Next, cut vertically from the top of the hose closest to the half-cut. Cut all the way to the end of the half-cut. Cut again vertically to leave a small tab of hose left on the hose bit.
Drill a hole in the middle of the hose tab bigger than your screw. Make a mark on the plywood where you want to drill and drill through the plywood. Screw in the screw, and then you have finished a hose-tool-holder.
Add more and more for how many screwdrivers or thin tools you have.
Step 5: Attach the Heavy-Tool Holders
Some tools, like hammers and wrenches, can't fit in the normal hose-holders. That's where the aluminum cans come in. We will use these to make custom holders for the rest of the tools. Make sure you recycle or use the extra aluminum bits. I like to use the extra bottoms to organize things like screws, and here are some other ideas for the other parts:
First, cut the can into two. Use an Exacto Knife or another strong cutting tool, cut around the circumference of the can. You should have two pieces fairly even pieces; one can bottom and one can top.
On the aluminum can top, cut vertically down the can until your cut reaches where the can begins to angle. Do the same vertical cut opposite the first vertical cut. Now, cut right above where the can begins to angle horizontally from one vertical cut to the other. You should have a half can with about half of its wall circumference missing.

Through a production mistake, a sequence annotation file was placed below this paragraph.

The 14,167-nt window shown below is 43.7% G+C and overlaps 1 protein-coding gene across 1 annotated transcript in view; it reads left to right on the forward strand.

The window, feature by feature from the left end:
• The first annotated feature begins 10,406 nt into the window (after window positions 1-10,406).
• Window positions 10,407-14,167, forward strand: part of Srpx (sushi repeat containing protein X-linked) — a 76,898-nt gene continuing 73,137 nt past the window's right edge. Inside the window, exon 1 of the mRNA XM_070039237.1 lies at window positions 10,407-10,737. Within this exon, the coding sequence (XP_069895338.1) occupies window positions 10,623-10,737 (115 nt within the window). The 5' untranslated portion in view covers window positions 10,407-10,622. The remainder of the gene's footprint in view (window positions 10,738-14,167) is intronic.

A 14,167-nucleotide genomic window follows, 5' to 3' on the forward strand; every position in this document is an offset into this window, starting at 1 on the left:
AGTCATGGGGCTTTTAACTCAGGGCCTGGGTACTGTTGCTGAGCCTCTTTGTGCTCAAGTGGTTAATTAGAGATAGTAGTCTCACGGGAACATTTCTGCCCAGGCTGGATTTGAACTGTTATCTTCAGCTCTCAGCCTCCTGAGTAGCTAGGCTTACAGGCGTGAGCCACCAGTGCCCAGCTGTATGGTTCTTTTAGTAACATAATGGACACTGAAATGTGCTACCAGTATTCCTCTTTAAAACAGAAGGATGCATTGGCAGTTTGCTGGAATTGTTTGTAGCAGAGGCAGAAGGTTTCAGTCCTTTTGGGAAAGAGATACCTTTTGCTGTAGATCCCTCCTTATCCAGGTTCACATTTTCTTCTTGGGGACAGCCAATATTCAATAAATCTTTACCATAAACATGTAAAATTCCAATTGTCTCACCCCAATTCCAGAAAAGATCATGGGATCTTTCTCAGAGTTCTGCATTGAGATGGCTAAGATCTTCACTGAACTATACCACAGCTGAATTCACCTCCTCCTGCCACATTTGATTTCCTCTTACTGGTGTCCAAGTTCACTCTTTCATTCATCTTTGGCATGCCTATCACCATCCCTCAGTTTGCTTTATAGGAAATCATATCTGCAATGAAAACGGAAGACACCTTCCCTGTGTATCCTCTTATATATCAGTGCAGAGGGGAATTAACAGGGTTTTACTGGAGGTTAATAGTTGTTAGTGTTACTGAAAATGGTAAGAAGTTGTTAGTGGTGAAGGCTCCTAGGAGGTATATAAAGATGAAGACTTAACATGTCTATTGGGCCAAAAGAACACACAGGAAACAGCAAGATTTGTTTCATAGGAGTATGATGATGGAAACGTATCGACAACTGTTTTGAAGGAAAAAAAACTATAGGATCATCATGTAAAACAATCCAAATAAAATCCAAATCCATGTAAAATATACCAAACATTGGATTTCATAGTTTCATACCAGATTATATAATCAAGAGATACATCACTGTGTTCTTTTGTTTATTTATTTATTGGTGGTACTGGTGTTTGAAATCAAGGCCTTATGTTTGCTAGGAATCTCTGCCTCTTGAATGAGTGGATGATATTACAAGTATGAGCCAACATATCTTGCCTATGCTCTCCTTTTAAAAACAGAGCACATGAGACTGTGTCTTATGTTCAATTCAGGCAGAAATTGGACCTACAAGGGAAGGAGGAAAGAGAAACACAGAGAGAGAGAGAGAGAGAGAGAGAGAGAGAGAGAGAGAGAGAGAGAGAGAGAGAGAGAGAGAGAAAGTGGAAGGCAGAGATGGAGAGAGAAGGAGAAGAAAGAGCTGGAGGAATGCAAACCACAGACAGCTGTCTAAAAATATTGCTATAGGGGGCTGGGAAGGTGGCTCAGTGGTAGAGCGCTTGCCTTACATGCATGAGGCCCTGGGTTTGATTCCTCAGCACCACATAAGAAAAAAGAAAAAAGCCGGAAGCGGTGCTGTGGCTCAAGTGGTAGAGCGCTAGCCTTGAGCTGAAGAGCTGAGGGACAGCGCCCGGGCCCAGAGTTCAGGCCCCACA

Take off the can tab and the under-can-tab so that you just have the drinking hole. Use your knife to cut bits off this hole making it larger. Once you are able to easily move your tool in and out of the holder, stop.
Cover all cut edges with Duct Tape. If you are not wearing gloves the cut aluminum can scratch your hands. Covering it all sharp edges with Duct Tape prevents the scratches. Use one piece of tape for each edge. Using a soldering iron, I heat shrunk the Duct Tape to the can to make sure it wouldn't fall off in my humid workshop. If you do this make sure to have active air circulation.
Drill two holes through the can, larger than the screw. The holes should be about an inch and a half apart, but is not necessarily.
After that, mark where the holes are on the plywood and drill through the plywood. Screw in you screws and you have finished you holder. Add as many as you have tools.
Step 6: Attach the Shelf
Adding a shelf to the wall can give the wall even more possibilities. This opens a whole other area for more tool organization. I attached clothespins to the shelf to hold oddly shaped tools, such as filles. I also use the can bottoms to organize screws, and these "cups" are placed on the shelf.
First, trace the two by four where you want on the wall. My two by four was seventy-two inches long, and it fit perfectly on my wall.
You don't neccasairly need to use eight screws to screw in the shelf. I used two screws, but I drilled holes for many more. Depending if my shelf starts to sag I may add more to strengthen it. So I marked a total of six marks on my two by four, by the only ones that are active are the two nearest each end. They are two inches from the end.